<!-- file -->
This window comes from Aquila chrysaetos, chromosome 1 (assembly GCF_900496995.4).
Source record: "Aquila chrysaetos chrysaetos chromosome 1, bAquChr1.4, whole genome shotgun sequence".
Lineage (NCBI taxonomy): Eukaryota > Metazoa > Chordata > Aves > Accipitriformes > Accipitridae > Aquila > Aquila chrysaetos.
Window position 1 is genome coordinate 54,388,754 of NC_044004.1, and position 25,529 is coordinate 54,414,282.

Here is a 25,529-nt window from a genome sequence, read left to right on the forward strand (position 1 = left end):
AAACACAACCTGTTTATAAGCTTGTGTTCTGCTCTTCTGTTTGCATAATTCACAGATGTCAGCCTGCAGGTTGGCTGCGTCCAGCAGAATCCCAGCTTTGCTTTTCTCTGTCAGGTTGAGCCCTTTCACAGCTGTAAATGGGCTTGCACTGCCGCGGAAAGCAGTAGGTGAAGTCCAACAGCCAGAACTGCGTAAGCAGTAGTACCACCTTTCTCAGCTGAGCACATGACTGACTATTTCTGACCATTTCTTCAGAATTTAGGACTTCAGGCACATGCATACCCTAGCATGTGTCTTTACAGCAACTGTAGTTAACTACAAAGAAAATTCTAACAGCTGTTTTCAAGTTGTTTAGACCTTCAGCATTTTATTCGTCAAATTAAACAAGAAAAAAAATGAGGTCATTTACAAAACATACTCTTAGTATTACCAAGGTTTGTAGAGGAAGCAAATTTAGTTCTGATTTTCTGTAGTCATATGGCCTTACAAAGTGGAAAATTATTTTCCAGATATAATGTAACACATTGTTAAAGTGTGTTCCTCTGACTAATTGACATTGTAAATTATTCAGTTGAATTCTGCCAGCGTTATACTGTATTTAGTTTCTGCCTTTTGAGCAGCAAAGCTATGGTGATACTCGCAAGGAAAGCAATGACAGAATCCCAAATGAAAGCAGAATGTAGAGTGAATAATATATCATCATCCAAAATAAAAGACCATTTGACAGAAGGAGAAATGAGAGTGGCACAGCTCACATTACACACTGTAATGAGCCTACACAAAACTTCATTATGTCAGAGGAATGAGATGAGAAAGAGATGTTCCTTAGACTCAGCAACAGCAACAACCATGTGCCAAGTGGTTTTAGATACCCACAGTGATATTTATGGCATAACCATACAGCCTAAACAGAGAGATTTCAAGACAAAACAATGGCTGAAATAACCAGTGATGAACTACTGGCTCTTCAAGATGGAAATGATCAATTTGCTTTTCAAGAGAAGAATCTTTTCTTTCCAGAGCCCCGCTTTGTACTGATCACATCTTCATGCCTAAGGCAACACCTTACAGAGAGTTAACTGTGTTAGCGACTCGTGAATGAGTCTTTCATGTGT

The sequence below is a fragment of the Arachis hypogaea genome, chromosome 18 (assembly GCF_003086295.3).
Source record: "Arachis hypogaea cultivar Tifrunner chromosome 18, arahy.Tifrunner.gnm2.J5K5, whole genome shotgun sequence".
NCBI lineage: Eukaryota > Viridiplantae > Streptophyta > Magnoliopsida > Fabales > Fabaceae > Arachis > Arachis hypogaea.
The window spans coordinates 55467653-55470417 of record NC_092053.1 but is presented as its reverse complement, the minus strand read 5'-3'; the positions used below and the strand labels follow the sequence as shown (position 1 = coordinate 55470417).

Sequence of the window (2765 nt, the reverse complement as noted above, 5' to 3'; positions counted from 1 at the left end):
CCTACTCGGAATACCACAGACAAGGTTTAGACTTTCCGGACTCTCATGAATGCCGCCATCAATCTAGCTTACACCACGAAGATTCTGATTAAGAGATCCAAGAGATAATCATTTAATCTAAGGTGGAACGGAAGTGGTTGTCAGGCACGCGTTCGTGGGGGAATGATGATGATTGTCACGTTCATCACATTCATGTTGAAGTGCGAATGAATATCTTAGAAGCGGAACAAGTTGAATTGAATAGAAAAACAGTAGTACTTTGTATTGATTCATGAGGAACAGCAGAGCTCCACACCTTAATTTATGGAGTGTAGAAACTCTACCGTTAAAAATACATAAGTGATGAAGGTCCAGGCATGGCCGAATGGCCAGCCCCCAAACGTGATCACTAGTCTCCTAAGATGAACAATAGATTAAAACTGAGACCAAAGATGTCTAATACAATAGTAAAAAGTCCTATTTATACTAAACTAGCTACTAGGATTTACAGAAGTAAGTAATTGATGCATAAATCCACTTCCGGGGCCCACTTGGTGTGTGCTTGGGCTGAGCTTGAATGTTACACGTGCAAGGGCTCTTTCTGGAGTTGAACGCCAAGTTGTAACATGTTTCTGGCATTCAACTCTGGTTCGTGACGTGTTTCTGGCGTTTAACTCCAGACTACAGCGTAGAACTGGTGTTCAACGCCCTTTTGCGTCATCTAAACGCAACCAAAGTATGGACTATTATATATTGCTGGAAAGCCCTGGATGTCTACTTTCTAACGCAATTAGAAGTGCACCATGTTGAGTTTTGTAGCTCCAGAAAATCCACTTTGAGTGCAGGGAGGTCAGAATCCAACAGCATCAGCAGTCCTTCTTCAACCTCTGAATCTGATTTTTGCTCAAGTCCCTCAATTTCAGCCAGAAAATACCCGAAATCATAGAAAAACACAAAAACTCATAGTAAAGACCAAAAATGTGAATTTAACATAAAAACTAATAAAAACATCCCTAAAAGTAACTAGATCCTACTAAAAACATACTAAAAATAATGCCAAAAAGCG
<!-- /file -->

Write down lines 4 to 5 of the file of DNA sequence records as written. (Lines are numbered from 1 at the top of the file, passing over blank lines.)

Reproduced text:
Window position 1 is genome coordinate 54,388,754 of NC_044004.1, and position 25,529 is coordinate 54,414,282.

Here is a 25,529-nt window from a genome sequence, read left to right on the forward strand (position 1 = left end):